Wine: A debut English sparkling wine shows great promise – but what should it be called?

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LAST autumn I was lunching in one of Bordeaux's most beautiful chateaux, when my host suddenly announced he would soon be launching his own English fizz.

"I will send you a bottle when it's ready," he promised. Sure enough, nine months later, his new sparkling prodigy arrived on my doorstep: Coates & Seely Brut Ros.

My lunch companion, Christian Seely, is a big name in Bordeaux. He has one of the top jobs running the vast AXA Insurance wine portfolio including classed growth chateaux Pichon Longueville Baron in Pauillac and Suduiraut in Sauternes, as well as port house Quinta do Noval in Portugal and Tokay winery Disznoko in Hungary. Seely lives in France and is married to a French winemaker, Corinne, but he is clearly still an Englishman at heart.

"I have always yearned to make my own wine – in England," says Seely. With the emergence of quality English fizz, he and his friend James Coates, whom he met at Fontainebleau business school, decided to look for suitable vineyard land in southern England. "We discovered an old vineyard at Whitchurch in Hampshire which had originally been planted by Charles Cunningham who had died suddenly, but it had been kept going by his widowed mother," he says.

As a keen fisherman Seely knew the area well, others may know it as the setting for Watership Down. Near the banks of the river Test, Wooldings Vineyard in the North Hampshire Downs has similar soil and climate to Champagne, just 80 miles to the south so it's ideal for planting with the same grapes: chardonnay, pinot noir and pinot meunier.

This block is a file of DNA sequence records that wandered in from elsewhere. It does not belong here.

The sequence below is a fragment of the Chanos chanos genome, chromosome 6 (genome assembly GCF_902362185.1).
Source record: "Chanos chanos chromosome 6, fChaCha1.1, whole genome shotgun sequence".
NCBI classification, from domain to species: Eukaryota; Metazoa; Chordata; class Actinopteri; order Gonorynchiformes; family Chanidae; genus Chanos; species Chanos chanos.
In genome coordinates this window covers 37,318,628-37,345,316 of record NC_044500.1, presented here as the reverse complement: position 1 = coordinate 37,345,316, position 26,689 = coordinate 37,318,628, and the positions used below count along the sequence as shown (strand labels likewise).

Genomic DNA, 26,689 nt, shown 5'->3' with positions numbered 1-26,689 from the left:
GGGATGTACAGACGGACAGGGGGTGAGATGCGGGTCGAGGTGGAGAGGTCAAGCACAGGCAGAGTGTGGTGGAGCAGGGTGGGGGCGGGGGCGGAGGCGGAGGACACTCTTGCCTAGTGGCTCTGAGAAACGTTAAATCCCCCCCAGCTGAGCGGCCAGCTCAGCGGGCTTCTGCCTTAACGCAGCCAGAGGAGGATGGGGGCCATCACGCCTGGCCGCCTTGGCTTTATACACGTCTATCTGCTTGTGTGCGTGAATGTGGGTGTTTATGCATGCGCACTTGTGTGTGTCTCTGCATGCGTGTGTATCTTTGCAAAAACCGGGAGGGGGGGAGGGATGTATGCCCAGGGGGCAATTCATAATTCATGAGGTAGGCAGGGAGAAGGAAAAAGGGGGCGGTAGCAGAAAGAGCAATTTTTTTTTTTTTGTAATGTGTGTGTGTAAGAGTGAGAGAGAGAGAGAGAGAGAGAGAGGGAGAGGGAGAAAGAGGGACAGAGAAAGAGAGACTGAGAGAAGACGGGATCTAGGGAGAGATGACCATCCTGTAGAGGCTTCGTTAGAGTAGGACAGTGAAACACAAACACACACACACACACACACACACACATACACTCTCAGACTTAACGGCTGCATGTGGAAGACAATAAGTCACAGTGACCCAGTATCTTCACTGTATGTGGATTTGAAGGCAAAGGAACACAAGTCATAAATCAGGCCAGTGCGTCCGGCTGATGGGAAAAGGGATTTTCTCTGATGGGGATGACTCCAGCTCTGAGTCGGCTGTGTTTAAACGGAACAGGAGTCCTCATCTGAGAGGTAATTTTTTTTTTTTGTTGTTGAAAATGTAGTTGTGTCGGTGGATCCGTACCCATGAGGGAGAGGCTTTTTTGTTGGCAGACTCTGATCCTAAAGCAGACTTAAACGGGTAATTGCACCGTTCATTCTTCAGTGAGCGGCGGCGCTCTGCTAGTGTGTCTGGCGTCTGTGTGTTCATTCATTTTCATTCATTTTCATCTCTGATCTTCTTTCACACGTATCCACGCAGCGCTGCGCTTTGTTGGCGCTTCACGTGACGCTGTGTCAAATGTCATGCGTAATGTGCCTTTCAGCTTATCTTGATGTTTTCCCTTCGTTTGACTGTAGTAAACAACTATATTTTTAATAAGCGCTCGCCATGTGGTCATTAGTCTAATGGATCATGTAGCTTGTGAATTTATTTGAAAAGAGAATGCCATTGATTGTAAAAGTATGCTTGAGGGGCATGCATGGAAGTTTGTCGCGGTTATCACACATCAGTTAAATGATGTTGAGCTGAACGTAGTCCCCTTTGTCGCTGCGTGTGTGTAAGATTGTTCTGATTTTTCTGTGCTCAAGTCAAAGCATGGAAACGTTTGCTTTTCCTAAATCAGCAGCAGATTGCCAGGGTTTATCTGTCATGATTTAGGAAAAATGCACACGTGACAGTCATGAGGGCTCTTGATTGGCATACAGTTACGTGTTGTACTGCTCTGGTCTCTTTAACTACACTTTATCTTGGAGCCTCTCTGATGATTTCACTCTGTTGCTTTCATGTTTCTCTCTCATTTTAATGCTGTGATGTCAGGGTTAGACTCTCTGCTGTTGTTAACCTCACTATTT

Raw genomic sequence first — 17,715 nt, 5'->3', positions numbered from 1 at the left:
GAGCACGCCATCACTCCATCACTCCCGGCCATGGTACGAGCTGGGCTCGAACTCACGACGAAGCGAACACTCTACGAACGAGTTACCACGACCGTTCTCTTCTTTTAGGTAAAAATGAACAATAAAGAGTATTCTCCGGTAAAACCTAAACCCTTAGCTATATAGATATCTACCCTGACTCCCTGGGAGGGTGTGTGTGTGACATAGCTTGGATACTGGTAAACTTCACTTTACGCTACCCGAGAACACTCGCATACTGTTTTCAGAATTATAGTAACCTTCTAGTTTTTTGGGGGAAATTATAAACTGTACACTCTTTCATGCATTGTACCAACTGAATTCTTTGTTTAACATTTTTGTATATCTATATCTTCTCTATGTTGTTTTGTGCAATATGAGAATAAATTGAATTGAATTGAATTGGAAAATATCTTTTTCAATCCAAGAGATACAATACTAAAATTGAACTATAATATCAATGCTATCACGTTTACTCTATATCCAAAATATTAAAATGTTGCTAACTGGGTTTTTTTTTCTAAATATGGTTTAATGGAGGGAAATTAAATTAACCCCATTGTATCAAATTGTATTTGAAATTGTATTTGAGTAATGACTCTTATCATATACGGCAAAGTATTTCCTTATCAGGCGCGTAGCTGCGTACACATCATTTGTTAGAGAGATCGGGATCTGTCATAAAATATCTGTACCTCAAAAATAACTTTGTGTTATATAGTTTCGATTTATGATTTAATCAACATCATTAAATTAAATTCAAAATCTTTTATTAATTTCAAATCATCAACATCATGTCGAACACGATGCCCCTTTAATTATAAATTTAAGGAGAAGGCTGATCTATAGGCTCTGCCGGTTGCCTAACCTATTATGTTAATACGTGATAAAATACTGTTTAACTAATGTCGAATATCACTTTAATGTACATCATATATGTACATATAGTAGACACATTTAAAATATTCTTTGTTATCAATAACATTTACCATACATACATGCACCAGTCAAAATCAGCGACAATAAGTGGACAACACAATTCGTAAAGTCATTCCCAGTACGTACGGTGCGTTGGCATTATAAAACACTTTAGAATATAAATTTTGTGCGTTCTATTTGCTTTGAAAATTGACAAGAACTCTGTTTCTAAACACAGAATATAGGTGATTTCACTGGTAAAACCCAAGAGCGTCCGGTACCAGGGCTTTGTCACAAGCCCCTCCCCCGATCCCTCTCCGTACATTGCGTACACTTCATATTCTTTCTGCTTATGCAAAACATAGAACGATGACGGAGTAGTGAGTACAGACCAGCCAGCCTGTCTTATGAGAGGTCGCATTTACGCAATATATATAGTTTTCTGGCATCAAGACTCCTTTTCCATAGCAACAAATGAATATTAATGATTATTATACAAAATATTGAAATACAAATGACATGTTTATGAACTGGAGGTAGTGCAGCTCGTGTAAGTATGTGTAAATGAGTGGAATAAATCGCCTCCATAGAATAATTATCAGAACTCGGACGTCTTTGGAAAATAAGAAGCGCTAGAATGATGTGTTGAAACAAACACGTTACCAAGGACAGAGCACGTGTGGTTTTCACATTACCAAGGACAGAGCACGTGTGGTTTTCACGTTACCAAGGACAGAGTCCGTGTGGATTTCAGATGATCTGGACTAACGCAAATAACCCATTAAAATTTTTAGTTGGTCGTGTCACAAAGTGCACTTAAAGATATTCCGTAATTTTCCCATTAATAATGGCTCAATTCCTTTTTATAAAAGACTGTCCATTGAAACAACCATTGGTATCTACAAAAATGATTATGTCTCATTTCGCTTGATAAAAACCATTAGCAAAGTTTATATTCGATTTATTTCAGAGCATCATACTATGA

Seely's first bottling is a sparkling Brut (dry) Ros made from pinot noir and pinot meunier. He will soon launch a Blanc de Blancs from 100 per cent chardonnay. Grapes are sourced from 30 acres at Wooldings Vineyard and another 20 acres managed by his team at Exton Park 20 miles away. All Seely's fizz is made using the same traditional methods of gentle pressing, careful blending and secondary fermentation in bottle as in champagne to create the sparkle.

Tastewise, his ros is a huge success, showing incredible fruit ripeness and balance considering its origin.

While the French have champagne, the Spanish cava, and the Italians prosecco – the English have dull sounding English Sparkling Wine. Seely has come up with 'Britagne' (as in Britannia, but pronounced 'Brit-an-ye') which he hopes will catch on as a generic name. His bottles are all labelled 'Methode Britannique' which he would like legally defined to ensure use of only the three main fizz grapes and secondary fermentation in bottle.

However, other English wine fizz producers, such as Ridgeview, don't like this name, preferring 'Merret' – referring to Dr Christopher Merret who documented the addition of sugar and molasses to wine to 'make them drink brisk and sparkling' in 1662 (long before the French….).

Other suggestions include 'Shampain' (the Champenois would never allow it), 'Fizzwein' (dreadful) or 'Pippa' (named after Kate Middleton's sister).

Until the English wine authorities can decide on an appropriate name it is up for debate. Any ideas?

Coates & Seely Brut Ros

Fine Wine Co, Musselburgh; Lockett Bros, North Berwick; Luvians, Cupar; Mostly Wine, Kirkcaldy; www.coatesandseely.com

Considering its origin there is surprisingly rich ripe fruit and impressive pungent strawberry and raspberry aromas. The palate is very well-balanced with succulent ripe fruits and balancing firm acidity. A very impressive first effort.